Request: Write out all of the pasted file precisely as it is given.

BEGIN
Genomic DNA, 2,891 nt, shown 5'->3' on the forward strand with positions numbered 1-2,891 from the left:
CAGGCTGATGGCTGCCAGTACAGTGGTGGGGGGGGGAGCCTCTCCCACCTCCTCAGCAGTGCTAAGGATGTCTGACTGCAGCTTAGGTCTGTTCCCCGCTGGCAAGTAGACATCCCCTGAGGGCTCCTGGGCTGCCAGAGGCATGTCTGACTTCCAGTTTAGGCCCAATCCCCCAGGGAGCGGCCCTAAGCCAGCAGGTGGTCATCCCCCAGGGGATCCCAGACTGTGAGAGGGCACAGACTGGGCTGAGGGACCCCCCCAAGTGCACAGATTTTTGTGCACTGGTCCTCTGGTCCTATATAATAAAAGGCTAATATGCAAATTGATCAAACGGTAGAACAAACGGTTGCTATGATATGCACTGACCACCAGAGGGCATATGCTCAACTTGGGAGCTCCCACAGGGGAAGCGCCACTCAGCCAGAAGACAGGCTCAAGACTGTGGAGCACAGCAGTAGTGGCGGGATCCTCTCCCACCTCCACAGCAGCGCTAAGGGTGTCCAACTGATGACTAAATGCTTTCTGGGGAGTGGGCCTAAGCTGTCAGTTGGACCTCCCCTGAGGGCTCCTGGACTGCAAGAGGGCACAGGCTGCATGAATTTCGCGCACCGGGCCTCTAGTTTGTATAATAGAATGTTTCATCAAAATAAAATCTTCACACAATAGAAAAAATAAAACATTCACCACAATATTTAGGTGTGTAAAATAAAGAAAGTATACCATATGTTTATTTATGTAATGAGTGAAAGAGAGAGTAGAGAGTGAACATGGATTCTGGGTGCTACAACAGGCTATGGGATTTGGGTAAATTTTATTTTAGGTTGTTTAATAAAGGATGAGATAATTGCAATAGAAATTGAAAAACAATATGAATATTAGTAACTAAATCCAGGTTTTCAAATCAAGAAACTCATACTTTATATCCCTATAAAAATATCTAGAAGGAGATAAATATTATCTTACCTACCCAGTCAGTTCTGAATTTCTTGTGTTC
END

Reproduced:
Genomic DNA, 2,891 nt, shown 5'->3' on the forward strand with positions numbered 1-2,891 from the left:
CAGGCTGATGGCTGCCAGTACAGTGGTGGGGGGGGGAGCCTCTCCCACCTCCTCAGCAGTGCTAAGGATGTCTGACTGCAGCTTAGGTCTGTTCCCCGCTGGCAAGTAGACATCCCCTGAGGGCTCCTGGGCTGCCAGAGGCATGTCTGACTTCCAGTTTAGGCCCAATCCCCCAGGGAGCGGCCCTAAGCCAGCAGGTGGTCATCCCCCAGGGGATCCCAGACTGTGAGAGGGCACAGACTGGGCTGAGGGACCCCCCCAAGTGCACAGATTTTTGTGCACTGGTCCTCTGGTCCTATATAATAAAAGGCTAATATGCAAATTGATCAAACGGTAGAACAAACGGTTGCTATGATATGCACTGACCACCAGAGGGCATATGCTCAACTTGGGAGCTCCCACAGGGGAAGCGCCACTCAGCCAGAAGACAGGCTCAAGACTGTGGAGCACAGCAGTAGTGGCGGGATCCTCTCCCACCTCCACAGCAGCGCTAAGGGTGTCCAACTGATGACTAAATGCTTTCTGGGGAGTGGGCCTAAGCTGTCAGTTGGACCTCCCCTGAGGGCTCCTGGACTGCAAGAGGGCACAGGCTGCATGAATTTCGCGCACCGGGCCTCTAGTTTGTATAATAGAATGTTTCATCAAAATAAAATCTTCACACAATAGAAAAAATAAAACATTCACCACAATATTTAGGTGTGTAAAATAAAGAAAGTATACCATATGTTTATTTATGTAATGAGTGAAAGAGAGAGTAGAGAGTGAACATGGATTCTGGGTGCTACAACAGGCTATGGGATTTGGGTAAATTTTATTTTAGGTTGTTTAATAAAGGATGAGATAATTGCAATAGAAATTGAAAAACAATATGAATATTAGTAACTAAATCCAGGTTTTCAAATCAAGAAACTCATACTTTATATCCCTATAAAAATATCTAGAAGGAGATAAATATTATCTTACCTACCCAGTCAGTTCTGAATTTCTTGTGTTC